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Supports up to 50 languages.
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Supports up to 4 OpenType features.
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Cloister Open Face was designed in 1929 by Morris Fuller Benton as one weight of the Cloister Old Style family. Cloister itself appeared from 1897 with American Type Founders, and later for the typesetting machines of the Linotype, Intertype and Monotype companies. At that time, it was the truest modern industrial revival of the Jensonian Roman. Benton stayed close to the style of his model in both design and spacing. Cloister Open Face has an old-world elegance, and it works well for titling in books and magazines.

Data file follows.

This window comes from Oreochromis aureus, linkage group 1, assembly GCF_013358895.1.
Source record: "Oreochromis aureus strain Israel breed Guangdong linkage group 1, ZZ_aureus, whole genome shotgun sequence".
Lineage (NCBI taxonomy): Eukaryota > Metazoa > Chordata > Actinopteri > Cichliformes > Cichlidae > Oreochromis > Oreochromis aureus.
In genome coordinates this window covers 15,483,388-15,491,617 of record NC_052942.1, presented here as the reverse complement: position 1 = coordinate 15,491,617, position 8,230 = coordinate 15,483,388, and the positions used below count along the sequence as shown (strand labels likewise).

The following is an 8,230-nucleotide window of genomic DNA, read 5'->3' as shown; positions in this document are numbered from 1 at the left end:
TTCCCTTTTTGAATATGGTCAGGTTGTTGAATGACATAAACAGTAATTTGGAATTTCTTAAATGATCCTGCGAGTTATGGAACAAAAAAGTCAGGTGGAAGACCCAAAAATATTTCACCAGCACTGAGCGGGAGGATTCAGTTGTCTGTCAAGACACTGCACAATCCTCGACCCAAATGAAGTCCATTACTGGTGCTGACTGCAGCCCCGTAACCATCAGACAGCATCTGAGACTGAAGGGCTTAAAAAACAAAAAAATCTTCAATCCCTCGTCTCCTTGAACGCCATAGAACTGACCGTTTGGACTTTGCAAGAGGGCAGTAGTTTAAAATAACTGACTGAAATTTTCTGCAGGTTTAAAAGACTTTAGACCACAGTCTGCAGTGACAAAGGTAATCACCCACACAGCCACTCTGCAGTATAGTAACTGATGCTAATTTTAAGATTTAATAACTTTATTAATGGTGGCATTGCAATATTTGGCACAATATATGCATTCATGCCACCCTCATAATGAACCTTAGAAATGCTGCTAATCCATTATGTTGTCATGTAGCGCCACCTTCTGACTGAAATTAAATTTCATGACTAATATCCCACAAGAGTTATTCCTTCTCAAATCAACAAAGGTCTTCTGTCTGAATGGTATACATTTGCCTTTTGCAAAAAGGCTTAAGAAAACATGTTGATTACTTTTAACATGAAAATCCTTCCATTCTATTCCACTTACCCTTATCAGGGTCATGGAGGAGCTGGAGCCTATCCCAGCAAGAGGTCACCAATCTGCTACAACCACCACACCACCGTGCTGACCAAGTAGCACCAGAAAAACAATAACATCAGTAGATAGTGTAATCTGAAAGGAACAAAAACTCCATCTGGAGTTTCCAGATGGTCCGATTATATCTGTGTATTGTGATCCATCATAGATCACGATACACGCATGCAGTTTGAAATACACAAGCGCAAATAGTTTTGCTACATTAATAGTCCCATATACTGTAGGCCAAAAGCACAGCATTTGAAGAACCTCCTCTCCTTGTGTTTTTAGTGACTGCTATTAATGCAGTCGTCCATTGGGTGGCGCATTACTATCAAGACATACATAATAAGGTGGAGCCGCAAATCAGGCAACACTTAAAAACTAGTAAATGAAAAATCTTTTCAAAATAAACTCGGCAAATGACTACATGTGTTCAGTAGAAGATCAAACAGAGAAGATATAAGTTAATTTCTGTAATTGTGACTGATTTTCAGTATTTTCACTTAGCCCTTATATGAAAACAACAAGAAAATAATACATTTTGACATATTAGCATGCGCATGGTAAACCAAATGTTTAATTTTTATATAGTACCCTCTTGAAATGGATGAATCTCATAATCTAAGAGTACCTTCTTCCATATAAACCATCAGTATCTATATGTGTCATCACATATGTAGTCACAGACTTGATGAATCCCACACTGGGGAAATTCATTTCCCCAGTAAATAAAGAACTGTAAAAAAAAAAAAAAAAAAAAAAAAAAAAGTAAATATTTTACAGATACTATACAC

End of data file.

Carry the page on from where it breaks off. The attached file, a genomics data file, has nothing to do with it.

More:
In 1458, Charles VII sent the Frenchman Nicolas Jenson to learn the craft of movable type in Mainz, the city where Gutenberg was working. Jenson was supposed to return to France with his newly learned skills, but instead he traveled to Italy, as did other itinerant printers of the time. From 1468 on, he was in Venice, where he flourished as a punchcutter, printer and publisher. He was probably the first non-German printer of movable type, and he produced about 150 editions. Though his punches have vanished, his books have not, and those produced from about 1470 until his death in 1480 have served as a source of inspiration for type designers over centuries. His Roman type is often called the first true Roman." Notable in almost all Jensonian Romans is the angled crossbar on the lowercase e, which is known as the "Venetian Oldstyle e."
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